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3D Technology


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In case you didn't already know, 3D technology stands for any technology which transcends three dimensions. It's not a new technology at all, but recent advancements have been gaining a great deal of attention from tech experts all over the world. This is because many of them believe that modern 3D technology will likely revolutionize our everyday lives. You've probably heard a thing or two recently about the new ways people all over the world are using 3D printing to their advantage. To give you a better idea about what this 3D technology encompasses and where it is headed, here's a look at the modern art of 3D printing and how it will revolutionize our daily lives.

What is 3D Printing?
Contrary to popular belief, 3D technology doesn't only apply to films and television. There's a new form of 3D technology which has been gaining a whole lot of interest from experts in a number of industries. This is because 3D printing (also known as additive manufacturing) really does have the potential to change our daily lives forever. From the fashion to the pharmaceutical industry, 3D printing is paving the way for new innovative products. Basically, 3D printing works by having a special printer print three dimensional objects from a digital file one layer at a time. The designs that are printed can either be scanned using a 3D scanner or drafted in a CAD (Computer Aided Design) file. All wide variety of companies are now using 3D printing technology to manufacture a variety of prototypes and products. The folks over at Lockheed Martin plan to use 3D printing to manufacture parts for spacecraft and satellites in a faster and more affordable manner1.

3D Printing and Fashion
3D printing has also been making an impact on the fashion industry and the way that clothing is manufactured. A recent design school graduate named Danit Peleg designed an entire fashion line created with an at-home 3D printer. She said in an interview with Mashable, “I wanted to challenge myself to print the entire collection using home 3D printers.”2 She hope that she can produce durable modern designs that are affordable and easy to access for women around the world.

3D Printing and Medicine
The medicinal industry is also taking advantage of 3D printing technology. Doctors and surgeons have used 3D printing to manufacture customized pelvis implants3, produce beating artificial heart cells4 and create scaffolds to cure type 1 diabetes5. The FDA also just recently approved the first ever 3D printed prescription drug named Spritam Levetiracetam6. The drug is intended to treat seizures in certain cases of epilepsy and is expected to be available in the first quarter of 2016. The manufacturer of the medication, Aprecia Pharmaceuticals, hopes that utilizing 3D printing technology to produce the pills can cut down on costs making them more affordable for patients. Now there are plenty of other pharmaceutical companies looking to develop their own medicine that can be printed. For example, a chemist from the University of Glasgow by the name of Lee Cronin recently described a new prototype 3D printer in a TED talk7. He says that the printer is being designed to allow users to easily print prescription drugs from the comfort of their own home. The printer uses certain blueprints for medications and a special type of chemical ink to print them. Cronin suggests that one day, medical groups and pharmacists will be selling blueprints, ink and apps as compared to traditional pills.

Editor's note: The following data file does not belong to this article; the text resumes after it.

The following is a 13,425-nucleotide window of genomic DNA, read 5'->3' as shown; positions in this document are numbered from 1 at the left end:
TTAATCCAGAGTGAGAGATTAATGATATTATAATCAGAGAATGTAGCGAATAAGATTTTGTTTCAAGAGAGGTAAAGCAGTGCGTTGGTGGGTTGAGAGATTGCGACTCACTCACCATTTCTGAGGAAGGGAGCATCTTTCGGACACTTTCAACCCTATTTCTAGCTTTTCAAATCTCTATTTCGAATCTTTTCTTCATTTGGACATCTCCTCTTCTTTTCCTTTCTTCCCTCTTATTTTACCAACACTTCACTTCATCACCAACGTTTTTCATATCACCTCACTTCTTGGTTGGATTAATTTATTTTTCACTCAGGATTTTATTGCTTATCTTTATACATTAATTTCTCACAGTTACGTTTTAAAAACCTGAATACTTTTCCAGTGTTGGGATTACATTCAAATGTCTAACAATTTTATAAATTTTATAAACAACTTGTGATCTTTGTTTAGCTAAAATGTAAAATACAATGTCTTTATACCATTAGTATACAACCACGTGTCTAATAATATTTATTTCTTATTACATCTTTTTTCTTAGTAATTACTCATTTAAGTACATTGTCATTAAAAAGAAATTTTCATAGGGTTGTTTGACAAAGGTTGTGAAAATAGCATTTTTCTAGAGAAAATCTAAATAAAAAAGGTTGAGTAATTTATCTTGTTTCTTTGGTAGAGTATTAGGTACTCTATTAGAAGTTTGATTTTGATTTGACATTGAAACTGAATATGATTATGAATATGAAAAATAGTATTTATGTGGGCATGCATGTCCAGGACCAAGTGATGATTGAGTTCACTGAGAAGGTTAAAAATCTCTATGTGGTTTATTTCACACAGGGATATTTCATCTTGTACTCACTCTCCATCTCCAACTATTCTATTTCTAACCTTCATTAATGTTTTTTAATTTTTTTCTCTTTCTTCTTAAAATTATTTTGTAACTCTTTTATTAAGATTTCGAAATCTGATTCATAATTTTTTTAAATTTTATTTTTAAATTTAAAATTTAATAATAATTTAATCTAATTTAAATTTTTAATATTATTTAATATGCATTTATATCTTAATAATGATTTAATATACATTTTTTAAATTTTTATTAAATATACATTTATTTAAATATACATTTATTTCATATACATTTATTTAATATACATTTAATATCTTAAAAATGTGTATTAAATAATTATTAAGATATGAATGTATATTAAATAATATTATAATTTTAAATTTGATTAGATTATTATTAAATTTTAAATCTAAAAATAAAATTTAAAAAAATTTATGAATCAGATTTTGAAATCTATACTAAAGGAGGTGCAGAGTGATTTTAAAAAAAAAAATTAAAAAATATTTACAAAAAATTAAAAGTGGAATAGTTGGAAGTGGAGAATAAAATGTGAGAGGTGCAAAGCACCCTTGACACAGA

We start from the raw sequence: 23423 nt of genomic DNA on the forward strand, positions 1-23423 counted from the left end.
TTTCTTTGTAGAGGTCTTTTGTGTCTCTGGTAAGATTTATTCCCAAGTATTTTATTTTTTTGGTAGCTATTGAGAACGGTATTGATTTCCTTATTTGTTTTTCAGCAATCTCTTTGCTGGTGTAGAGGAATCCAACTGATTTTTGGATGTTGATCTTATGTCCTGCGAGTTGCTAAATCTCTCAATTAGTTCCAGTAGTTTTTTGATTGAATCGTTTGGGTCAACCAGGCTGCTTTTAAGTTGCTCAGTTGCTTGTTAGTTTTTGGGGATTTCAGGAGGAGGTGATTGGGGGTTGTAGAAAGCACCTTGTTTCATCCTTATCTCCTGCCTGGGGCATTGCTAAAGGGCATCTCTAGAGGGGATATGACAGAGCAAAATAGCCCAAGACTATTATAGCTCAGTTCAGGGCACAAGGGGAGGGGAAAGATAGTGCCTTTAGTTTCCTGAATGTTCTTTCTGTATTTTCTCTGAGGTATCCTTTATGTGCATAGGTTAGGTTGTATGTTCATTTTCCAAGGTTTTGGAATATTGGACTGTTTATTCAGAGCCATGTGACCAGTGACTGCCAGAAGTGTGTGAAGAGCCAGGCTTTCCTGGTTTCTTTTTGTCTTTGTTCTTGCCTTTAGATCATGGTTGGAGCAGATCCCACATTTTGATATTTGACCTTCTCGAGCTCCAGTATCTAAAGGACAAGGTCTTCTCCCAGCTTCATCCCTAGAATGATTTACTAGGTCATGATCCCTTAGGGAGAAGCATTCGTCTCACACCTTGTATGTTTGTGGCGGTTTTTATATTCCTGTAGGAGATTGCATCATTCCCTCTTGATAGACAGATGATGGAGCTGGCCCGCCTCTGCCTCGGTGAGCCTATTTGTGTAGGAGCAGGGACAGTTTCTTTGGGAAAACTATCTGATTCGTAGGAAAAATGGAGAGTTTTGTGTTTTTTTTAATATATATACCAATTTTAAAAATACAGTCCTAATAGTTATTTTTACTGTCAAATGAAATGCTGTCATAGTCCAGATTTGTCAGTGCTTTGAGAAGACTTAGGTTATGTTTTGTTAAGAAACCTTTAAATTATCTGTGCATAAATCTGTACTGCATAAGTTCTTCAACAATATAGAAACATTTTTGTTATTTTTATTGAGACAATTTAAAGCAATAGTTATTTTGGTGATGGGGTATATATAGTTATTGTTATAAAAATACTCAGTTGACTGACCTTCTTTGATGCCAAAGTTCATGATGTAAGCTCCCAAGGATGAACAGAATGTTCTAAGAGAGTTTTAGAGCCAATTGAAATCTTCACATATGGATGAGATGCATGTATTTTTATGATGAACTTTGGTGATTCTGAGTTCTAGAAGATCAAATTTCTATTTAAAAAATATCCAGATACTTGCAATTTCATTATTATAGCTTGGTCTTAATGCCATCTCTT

The future is upon us! As you can clearly see, 3D technology is here to stay. From pharmaceuticals to fashion and everything in between, 3D technology has the potential to impact a myriad of industries. This is why you can undoubtedly begin hearing and reading more about how companies and individuals are using this innovative technology to create items in a way that was once unimaginable. Also keep your eyes peeled for products hitting the store shelves that are made with 3D printing technology.

  1. “3D Printing Drives Manufacturing Innovation at Lockheed Martin.” Lockheed Martin. Lockheed Martin Corporation, 15 January 2015. Web. 13 Sept. 2015. https://www.lockheedmartin.com/us/news/features/2014/1-15-3dmanufacturing.html
  2. Wilbur, Hayley. “3D Printed Clothing Collection Took Student 2,000 Hours to Produce.” Mashable. Mashable, 29 Jul. 2015. Web. 13 Sept. 2015. https://mashable.com/2015/07/29/3d-printed-clothing-line/#HpPLY9pMGSkc
  3. Young, Joseph. “Korean Doctors Successfully Implant 3D Printed Pelvis.” 3DPrinting.com, 25 Jul. 2015. Web. 13 Sept. 2015. https://3dprinting.com/news/korean-doctors-successfully-implant-3d-printed-pelvis/
  4. Young, Joseph. “The World's First 3D Printed Beating Artificial Heart Cells.” 3DPrinting.com, 18 Apr. 2015. Web. 13 Sept. 2015. https://3dprinting.com/medical/the-worlds-first-3d-printed-beating-artificial-heart-cells/
  5. Young, Joseph. “Researchers Develop 3D Printed Scaffolds to Cure Type 1 Diabetes.” 3DPrinting.com, 30 May 2015. Web. 13 Sept. 2015. https://3dprinting.com/medical/researchers-develop-3d-printed-scaffolds-to-cure-type-1-diabetes/
  6. King, Hope. “First 3D Printed Drug Approved By FDA.” CNN Money (New York). Time Warner, 4 Aug. 2015. Web. 13 Sept. 2015. https://money.cnn.com/2015/08/04/technology/fda-3d-printed-drug-epilepsy/
  7. Cronin, Lee. (2012, June). Lee Cronin: Print Your Own Medicine. [Video File]. Retrieved from https://www.ted.com/talks/lee_cronin_print_your_own_medicine?language=en


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